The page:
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Published: October 14th 2013
Our last morning in Livingstone and we were sad to leave. Jollyboys had been a good place to stay. With our last few hours in Livingstone, we went to buy the bus tickets for the journey to Lusaka from the small hut on the main road.
We popped back to the Curios market, as I had wanted a wooden zebra-striped fruit bowl. Previously, people had asked us if we were willing to trade things with them. I had actually packed a pair of slip on shoes that I had planned on leaving at the end of my trip - and thus far had not even worn - so I took them along to the market with me. I successfully negotiated a lower price for my wooden bowl in exchange for my pair of shoes, and the price was lowered once more with the addition of a hairband that I happened to be wearing around my wrist. It was an interesting negotiation with shoes, kwatcha and a hairband, but eventually everybody was happy. I was the first customer of the day so I think he was happy to do business. I left my shoes and hairband, and paid a
Nshima and Meat
A typical African meal - delicous
small price for my pretty bowl, which now has a nice story attached to it.
Before we took the bus to Lusaka, we got some supplies from the well stocked 'Shoprite' supermarket. I love foreign supermarkets. It’s a bit of an insight into the foreign palate and the different countries that trade their produce. I like to see what’s the same and what’s different from the foods I am used to. We just picked up some snacks for the seven hour journey to the capital (watch out for some bad loud music!)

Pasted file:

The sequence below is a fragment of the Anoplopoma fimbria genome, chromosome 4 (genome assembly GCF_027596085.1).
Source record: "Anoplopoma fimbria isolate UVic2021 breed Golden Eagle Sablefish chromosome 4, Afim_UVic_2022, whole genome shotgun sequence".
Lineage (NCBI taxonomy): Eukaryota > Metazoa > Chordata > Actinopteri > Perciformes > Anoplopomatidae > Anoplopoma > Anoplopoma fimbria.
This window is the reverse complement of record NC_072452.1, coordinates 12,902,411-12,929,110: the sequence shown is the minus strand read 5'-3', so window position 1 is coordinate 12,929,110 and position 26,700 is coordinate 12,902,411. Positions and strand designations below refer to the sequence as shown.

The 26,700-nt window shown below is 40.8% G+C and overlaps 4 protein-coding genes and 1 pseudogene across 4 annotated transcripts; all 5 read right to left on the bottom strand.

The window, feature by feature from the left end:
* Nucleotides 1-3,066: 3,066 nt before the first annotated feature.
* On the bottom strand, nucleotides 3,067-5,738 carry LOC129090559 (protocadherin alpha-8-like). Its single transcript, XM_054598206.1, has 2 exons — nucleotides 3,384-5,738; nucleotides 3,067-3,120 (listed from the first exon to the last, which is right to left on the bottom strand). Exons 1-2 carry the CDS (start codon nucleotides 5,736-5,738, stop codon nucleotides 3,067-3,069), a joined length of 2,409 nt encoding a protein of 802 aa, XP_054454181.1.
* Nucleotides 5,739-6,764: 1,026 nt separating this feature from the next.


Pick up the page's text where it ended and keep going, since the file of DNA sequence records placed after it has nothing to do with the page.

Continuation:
Getting cash from the ATM turned out to be a bit of a time-eater. We both needed cash, and tried a couple of ATMs unsuccessfully. Apart from two, all of them had queues. It is no quick thing taking money out. Linz had been successful, and I was still cashless, so we split up with Linz in one queue making friends, and me in another. Just a good thing to note – you should allow a bit of time to queue for the ATM or any bank business in Zambia. Nothing needs to be rushed here!
boarded the Mazhandu bus to Lusaka and, whilst waiting for it to depart, we saw a gorgeous little girl, about 1 year old, two rows back and she was very intrigued by us "muzungus" (foreigners). She kept walking up to our seats, so we gave her some hi fives and hand shakes! Very sweet.
I got a bit of a fright at the first bus stop! I opened my eyes, saw people boarding the bus walking towards me, and then I spotted something I couldn't quite recognize. I thought it looked like a dog, but of course no one in Zambia has dogs. It was just in front of me when I fully awoke from my snooze, focused and realized it was a chicken! A live one! I leaned straight towards Linz in the window seat after my fright! Then the man holding his dark feathered chicken by the wings walked back and got off the bus. He returned without the chicken! I can only assume that there was a live chicken, feet tied together, in the undercarriage of the bus!
It's interesting looking out of the window on a long journey like the
one from Livingstone to Lusaka. We passed through some very small towns/villages. Some houses were huts made from mud, some with bricks and straw roofs. We saw people pumping water from a well, ladies selling fruits or vegetables balanced on their head, whilst carrying a child tied to their back with one piece of material. It was certainly quite reflective, and made me grateful for my own circumstances.
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